Granite Oil Is Injecting Natural Gas To Increase Production And Lower Costs

| About: Granite Oil (GXOCF)


The long-term debt to cash flow ratio is 1.7:1, a very conservative ratio.

Cash costs of production are about 25% of revenue, an unusually low figure. So cash flow from operations runs about 75%.

The latest well cost was a little more than half the cost a year ago.

Management aims to triple its booked reserves, but could easily overshoot those goals with all the improvements so far and more in the future.

The dividend is secure and has an above average chance to grow from either improved industry conditions or operational cost decreases.

The management of Granite Oil (OTCQX:GXOCF) has long argued that there was about 479 million barrels of oil on the leases that the company is developing. Since there are roughly 31 million shares outstanding, then there is about 15 barrels of oil behind each $5.85 (based upon the closing price on May 12, 2016). That is one fantastic bargain if the company can actually produce those reserves profitably. Even if the company recovers 2 barrels of oil per share with a reasonable profitability, the shares would be a bargain. Management actually has a (very) long term plan to eventually produce about three barrels of oil (20% of reserves) in their sights (beginning with a plan to triple the booked reserves) and they are going for a lot more. Some companies in the industry claim a recovery rate that eventually amounts to 40% of reserves, so this company could have a very bright and profitable future IF such a high recovery figure becomes possible.

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Source: Granite Oil April, 2016 Presentation

The company has been experimenting for some time with gas injection to increase reservoir pressure. Basically this is a secondary recovery scheme that uses gas instead of water. The gas is reinjected back to the lease area to maintain the pressure that enables a higher production rate. Normally production rates decline as more oil is produced, but reinjecting the gas near the top of the reservoir is mitigating that decline.

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Source: Granite Oil April, 2016 Presentation

Management figures they can triple the reserves by adjusting the injection model as shown above. Currently the website shows net proved producing reserves of 4.111 million BOE. That is a very small fraction of the oil in place. Since management tends to convert old producing wells to injection wells, that will minimize capital expenditures and lower costs. The company already has a gas plant in place and much of the basic infrastructure to inject gas is already there. All that needs to happen is for the old wells to be converted and hooked up. Capital needs for this operation appear to be relatively low currently.

In the first quarter of this year, this model produced funds flow from operations of about C$6 million. Since revenue was C$8 million, the cash flow from operations was 75% of revenue. Even considering there is a hedging program in place for about half of the production, that cash flow margin is fantastically good (and improving) and validates management's opinion as to the profitability of this production even in a low price environment such as this. Even better, management is forecasting an increase in production to 3,000 BOED from the current 2,876 in the second quarter. Production will probably increase above that level as management wants to average 3,000 BOED for the year. So cash flow will probably increase because of a production increase as well as the recent commodity price rally.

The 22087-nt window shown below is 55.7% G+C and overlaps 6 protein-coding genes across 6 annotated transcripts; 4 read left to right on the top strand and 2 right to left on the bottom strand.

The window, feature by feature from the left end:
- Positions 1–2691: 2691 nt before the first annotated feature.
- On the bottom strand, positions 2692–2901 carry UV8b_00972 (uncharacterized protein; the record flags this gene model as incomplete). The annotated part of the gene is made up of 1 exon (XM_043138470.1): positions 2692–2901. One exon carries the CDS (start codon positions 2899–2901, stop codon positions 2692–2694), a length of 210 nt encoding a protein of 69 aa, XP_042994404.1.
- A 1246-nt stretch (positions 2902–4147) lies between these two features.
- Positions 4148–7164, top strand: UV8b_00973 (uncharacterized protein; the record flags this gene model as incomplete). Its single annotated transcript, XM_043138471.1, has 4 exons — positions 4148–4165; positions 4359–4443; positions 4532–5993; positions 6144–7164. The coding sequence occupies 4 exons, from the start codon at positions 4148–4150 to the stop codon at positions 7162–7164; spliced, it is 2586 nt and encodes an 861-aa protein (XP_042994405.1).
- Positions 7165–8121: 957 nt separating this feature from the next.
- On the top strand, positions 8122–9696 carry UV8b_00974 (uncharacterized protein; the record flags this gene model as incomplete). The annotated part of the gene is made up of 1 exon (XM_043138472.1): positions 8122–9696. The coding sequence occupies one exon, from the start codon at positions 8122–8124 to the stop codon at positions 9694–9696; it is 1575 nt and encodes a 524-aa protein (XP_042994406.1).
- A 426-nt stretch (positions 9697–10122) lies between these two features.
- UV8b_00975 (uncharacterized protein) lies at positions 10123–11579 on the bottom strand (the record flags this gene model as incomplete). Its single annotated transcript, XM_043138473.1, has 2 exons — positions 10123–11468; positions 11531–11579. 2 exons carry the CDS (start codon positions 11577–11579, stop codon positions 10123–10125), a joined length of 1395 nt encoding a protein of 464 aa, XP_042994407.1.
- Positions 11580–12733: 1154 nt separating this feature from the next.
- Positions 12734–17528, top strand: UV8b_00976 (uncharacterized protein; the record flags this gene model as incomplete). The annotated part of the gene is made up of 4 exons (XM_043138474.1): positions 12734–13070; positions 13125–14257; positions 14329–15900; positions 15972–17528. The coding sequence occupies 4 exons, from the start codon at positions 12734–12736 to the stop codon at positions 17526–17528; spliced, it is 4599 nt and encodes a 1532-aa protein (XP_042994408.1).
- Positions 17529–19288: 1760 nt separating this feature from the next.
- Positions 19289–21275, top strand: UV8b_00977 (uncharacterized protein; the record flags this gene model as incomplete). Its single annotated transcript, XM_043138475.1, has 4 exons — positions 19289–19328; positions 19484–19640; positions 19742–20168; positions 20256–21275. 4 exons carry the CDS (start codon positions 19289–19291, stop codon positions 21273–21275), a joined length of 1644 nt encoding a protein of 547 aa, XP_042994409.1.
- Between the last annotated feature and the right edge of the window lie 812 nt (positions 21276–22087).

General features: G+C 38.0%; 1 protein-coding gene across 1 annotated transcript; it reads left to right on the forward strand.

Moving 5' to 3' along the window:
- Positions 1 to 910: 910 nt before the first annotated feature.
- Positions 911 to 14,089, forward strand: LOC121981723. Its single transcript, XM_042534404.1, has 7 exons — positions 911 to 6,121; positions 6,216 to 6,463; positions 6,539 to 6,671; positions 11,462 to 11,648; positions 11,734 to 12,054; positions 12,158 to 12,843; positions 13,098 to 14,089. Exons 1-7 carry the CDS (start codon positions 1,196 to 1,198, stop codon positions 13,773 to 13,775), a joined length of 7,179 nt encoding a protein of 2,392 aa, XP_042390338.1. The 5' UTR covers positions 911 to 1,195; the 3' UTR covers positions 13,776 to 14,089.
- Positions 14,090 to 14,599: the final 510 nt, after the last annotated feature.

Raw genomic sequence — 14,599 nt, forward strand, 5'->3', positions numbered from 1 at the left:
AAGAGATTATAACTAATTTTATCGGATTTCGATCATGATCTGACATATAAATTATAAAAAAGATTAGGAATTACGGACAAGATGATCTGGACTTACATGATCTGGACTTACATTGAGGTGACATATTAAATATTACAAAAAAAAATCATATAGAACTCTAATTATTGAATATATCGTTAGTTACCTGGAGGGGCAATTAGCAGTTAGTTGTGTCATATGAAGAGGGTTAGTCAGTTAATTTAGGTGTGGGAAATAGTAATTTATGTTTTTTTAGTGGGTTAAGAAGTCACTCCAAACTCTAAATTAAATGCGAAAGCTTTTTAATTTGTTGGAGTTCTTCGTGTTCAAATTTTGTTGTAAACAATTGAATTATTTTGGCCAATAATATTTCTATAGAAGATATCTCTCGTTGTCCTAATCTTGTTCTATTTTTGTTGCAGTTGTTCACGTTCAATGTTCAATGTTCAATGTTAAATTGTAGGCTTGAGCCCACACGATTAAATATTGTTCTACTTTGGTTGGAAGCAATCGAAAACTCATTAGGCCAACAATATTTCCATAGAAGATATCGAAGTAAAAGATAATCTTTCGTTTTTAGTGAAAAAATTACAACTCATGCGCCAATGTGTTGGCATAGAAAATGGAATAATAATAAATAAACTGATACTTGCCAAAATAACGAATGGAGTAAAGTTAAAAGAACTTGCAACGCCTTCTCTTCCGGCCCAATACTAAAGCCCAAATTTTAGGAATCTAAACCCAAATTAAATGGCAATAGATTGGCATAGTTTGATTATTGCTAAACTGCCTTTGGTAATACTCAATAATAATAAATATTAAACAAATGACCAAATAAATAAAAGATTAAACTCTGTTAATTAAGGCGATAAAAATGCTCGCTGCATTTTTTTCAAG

Since the company has about C$40 million of debt, the long-term debt to cash flow ratio is about 1.7:1, an extremely conservative ratio. Management has an unused portion of the bank credit line of another $40 million, so operations can increase quickly if management chooses to ramp up the operations. Right now management has permission to operate its gas injection model on 23 out of about 80 sections that have been leased. As management obtains permission to expand its production model, more of those potential reserves will be booked. Plus more reserves will be booked as the new efficiencies demonstrate a profitable track record.

To beat some of the forecasts on the slide above, management has taken the opportunity of current low equipment pricing to expand the gas injection capability of the infrastructure with some one-time purchases. Plus, the company announced the drilling and completion of a new well at $1.5 million. This was a re-entry of a previously drilled well where the new completion dropped the cost 47% from the year before and 17% from the previous quarter. Since these leases have been producing for a very long time, there are plenty of re-entry well candidates available, and management believes that the cost of completely new wells will continue to drop, possibly to comparable levels.

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Source: Granite Oil April, 2016 Presentation

One of the nice things about the recent announcement with the new lower well cost is the slide above is already obsolete in a very positive way. Management has already knocked more than C$1 off the finding and development cost. The opportunistic equipment purchases will lower future production costs. The success of the gas injection has increased initial flow rates and lowered decline rates. So one wonders just how much better that 75% cash flow from operations margin can get.